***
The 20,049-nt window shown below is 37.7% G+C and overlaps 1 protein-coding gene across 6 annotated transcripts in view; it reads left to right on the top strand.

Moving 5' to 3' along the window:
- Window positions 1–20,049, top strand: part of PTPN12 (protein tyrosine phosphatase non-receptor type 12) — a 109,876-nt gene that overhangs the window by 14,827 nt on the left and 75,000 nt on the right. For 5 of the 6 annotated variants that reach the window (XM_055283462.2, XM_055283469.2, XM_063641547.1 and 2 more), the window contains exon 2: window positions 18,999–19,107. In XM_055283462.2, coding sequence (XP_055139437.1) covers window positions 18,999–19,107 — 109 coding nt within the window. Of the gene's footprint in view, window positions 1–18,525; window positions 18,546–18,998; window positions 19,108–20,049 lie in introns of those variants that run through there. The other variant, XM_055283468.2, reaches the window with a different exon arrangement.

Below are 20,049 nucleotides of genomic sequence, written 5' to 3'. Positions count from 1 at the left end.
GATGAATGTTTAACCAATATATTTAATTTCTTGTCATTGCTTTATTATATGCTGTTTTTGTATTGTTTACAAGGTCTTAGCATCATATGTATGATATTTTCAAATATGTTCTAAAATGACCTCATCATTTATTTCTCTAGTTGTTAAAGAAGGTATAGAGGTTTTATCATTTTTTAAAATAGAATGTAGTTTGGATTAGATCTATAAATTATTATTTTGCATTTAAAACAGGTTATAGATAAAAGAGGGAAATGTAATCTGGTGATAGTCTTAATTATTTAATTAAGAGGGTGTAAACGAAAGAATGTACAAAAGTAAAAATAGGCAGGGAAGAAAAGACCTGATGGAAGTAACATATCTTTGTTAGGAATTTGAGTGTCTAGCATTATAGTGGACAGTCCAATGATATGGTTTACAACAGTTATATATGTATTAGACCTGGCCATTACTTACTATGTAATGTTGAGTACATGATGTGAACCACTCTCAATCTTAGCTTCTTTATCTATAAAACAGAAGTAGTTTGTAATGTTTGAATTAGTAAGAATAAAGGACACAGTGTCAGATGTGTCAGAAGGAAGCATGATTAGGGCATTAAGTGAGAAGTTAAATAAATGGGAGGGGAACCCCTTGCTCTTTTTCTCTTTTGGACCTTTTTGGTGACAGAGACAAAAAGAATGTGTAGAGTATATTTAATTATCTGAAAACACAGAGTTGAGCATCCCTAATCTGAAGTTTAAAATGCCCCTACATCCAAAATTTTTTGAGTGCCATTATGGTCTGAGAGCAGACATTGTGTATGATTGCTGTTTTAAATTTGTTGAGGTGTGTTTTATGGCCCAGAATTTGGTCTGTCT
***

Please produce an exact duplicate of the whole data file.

The 20,049-nt window shown below is 37.7% G+C and overlaps 1 protein-coding gene across 6 annotated transcripts in view; it reads left to right on the top strand.

Moving 5' to 3' along the window:
- Window positions 1–20,049, top strand: part of PTPN12 (protein tyrosine phosphatase non-receptor type 12) — a 109,876-nt gene that overhangs the window by 14,827 nt on the left and 75,000 nt on the right. For 5 of the 6 annotated variants that reach the window (XM_055283462.2, XM_055283469.2, XM_063641547.1 and 2 more), the window contains exon 2: window positions 18,999–19,107. In XM_055283462.2, coding sequence (XP_055139437.1) covers window positions 18,999–19,107 — 109 coding nt within the window. Of the gene's footprint in view, window positions 1–18,525; window positions 18,546–18,998; window positions 19,108–20,049 lie in introns of those variants that run through there. The other variant, XM_055283468.2, reaches the window with a different exon arrangement.

Below are 20,049 nucleotides of genomic sequence, written 5' to 3'. Positions count from 1 at the left end.
GATGAATGTTTAACCAATATATTTAATTTCTTGTCATTGCTTTATTATATGCTGTTTTTGTATTGTTTACAAGGTCTTAGCATCATATGTATGATATTTTCAAATATGTTCTAAAATGACCTCATCATTTATTTCTCTAGTTGTTAAAGAAGGTATAGAGGTTTTATCATTTTTTAAAATAGAATGTAGTTTGGATTAGATCTATAAATTATTATTTTGCATTTAAAACAGGTTATAGATAAAAGAGGGAAATGTAATCTGGTGATAGTCTTAATTATTTAATTAAGAGGGTGTAAACGAAAGAATGTACAAAAGTAAAAATAGGCAGGGAAGAAAAGACCTGATGGAAGTAACATATCTTTGTTAGGAATTTGAGTGTCTAGCATTATAGTGGACAGTCCAATGATATGGTTTACAACAGTTATATATGTATTAGACCTGGCCATTACTTACTATGTAATGTTGAGTACATGATGTGAACCACTCTCAATCTTAGCTTCTTTATCTATAAAACAGAAGTAGTTTGTAATGTTTGAATTAGTAAGAATAAAGGACACAGTGTCAGATGTGTCAGAAGGAAGCATGATTAGGGCATTAAGTGAGAAGTTAAATAAATGGGAGGGGAACCCCTTGCTCTTTTTCTCTTTTGGACCTTTTTGGTGACAGAGACAAAAAGAATGTGTAGAGTATATTTAATTATCTGAAAACACAGAGTTGAGCATCCCTAATCTGAAGTTTAAAATGCCCCTACATCCAAAATTTTTTGAGTGCCATTATGGTCTGAGAGCAGACATTGTGTATGATTGCTGTTTTAAATTTGTTGAGGTGTGTTTTATGGCCCAGAATTTGGTCTGTCT